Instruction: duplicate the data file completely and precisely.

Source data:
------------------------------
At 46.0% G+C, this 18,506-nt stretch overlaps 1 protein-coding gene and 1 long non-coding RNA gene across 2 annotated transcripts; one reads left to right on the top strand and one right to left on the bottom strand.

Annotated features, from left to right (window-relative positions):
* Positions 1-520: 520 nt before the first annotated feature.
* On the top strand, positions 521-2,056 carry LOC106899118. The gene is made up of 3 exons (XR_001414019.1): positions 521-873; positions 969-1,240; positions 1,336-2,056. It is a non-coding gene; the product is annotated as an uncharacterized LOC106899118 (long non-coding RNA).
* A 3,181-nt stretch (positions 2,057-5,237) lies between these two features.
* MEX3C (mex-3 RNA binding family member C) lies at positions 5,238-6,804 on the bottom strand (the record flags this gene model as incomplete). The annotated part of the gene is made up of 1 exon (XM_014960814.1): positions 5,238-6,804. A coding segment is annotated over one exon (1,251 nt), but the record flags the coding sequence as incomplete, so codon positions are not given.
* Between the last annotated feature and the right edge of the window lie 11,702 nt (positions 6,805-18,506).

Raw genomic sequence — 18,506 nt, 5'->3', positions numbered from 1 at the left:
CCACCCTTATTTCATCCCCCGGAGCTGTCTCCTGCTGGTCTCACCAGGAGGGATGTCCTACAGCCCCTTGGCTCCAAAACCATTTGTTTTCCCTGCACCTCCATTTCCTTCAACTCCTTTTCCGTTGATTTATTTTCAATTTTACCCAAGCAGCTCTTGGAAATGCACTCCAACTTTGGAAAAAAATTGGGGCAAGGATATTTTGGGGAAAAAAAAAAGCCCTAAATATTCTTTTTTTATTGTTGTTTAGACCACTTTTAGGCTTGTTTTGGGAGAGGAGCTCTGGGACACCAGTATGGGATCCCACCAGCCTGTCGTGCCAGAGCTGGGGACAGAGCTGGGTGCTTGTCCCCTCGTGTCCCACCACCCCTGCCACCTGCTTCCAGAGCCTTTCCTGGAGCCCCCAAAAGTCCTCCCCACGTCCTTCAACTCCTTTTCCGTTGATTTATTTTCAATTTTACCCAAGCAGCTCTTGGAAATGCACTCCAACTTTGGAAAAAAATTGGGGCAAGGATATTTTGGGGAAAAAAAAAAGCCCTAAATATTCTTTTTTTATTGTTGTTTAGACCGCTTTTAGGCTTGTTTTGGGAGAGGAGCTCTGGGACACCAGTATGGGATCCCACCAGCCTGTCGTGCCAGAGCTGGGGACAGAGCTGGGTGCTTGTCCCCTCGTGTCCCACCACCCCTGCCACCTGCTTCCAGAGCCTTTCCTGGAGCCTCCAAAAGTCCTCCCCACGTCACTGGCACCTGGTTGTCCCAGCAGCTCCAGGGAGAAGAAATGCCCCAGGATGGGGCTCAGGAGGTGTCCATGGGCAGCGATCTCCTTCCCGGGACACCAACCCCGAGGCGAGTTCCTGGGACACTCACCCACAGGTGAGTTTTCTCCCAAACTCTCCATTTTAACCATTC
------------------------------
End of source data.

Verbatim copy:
At 46.0% G+C, this 18,506-nt stretch overlaps 1 protein-coding gene and 1 long non-coding RNA gene across 2 annotated transcripts; one reads left to right on the top strand and one right to left on the bottom strand.

Annotated features, from left to right (window-relative positions):
* Positions 1-520: 520 nt before the first annotated feature.
* On the top strand, positions 521-2,056 carry LOC106899118. The gene is made up of 3 exons (XR_001414019.1): positions 521-873; positions 969-1,240; positions 1,336-2,056. It is a non-coding gene; the product is annotated as an uncharacterized LOC106899118 (long non-coding RNA).
* A 3,181-nt stretch (positions 2,057-5,237) lies between these two features.
* MEX3C (mex-3 RNA binding family member C) lies at positions 5,238-6,804 on the bottom strand (the record flags this gene model as incomplete). The annotated part of the gene is made up of 1 exon (XM_014960814.1): positions 5,238-6,804. A coding segment is annotated over one exon (1,251 nt), but the record flags the coding sequence as incomplete, so codon positions are not given.
* Between the last annotated feature and the right edge of the window lie 11,702 nt (positions 6,805-18,506).

Raw genomic sequence — 18,506 nt, 5'->3', positions numbered from 1 at the left:
CCACCCTTATTTCATCCCCCGGAGCTGTCTCCTGCTGGTCTCACCAGGAGGGATGTCCTACAGCCCCTTGGCTCCAAAACCATTTGTTTTCCCTGCACCTCCATTTCCTTCAACTCCTTTTCCGTTGATTTATTTTCAATTTTACCCAAGCAGCTCTTGGAAATGCACTCCAACTTTGGAAAAAAATTGGGGCAAGGATATTTTGGGGAAAAAAAAAAGCCCTAAATATTCTTTTTTTATTGTTGTTTAGACCACTTTTAGGCTTGTTTTGGGAGAGGAGCTCTGGGACACCAGTATGGGATCCCACCAGCCTGTCGTGCCAGAGCTGGGGACAGAGCTGGGTGCTTGTCCCCTCGTGTCCCACCACCCCTGCCACCTGCTTCCAGAGCCTTTCCTGGAGCCCCCAAAAGTCCTCCCCACGTCCTTCAACTCCTTTTCCGTTGATTTATTTTCAATTTTACCCAAGCAGCTCTTGGAAATGCACTCCAACTTTGGAAAAAAATTGGGGCAAGGATATTTTGGGGAAAAAAAAAAGCCCTAAATATTCTTTTTTTATTGTTGTTTAGACCGCTTTTAGGCTTGTTTTGGGAGAGGAGCTCTGGGACACCAGTATGGGATCCCACCAGCCTGTCGTGCCAGAGCTGGGGACAGAGCTGGGTGCTTGTCCCCTCGTGTCCCACCACCCCTGCCACCTGCTTCCAGAGCCTTTCCTGGAGCCTCCAAAAGTCCTCCCCACGTCACTGGCACCTGGTTGTCCCAGCAGCTCCAGGGAGAAGAAATGCCCCAGGATGGGGCTCAGGAGGTGTCCATGGGCAGCGATCTCCTTCCCGGGACACCAACCCCGAGGCGAGTTCCTGGGACACTCACCCACAGGTGAGTTTTCTCCCAAACTCTCCATTTTAACCATTC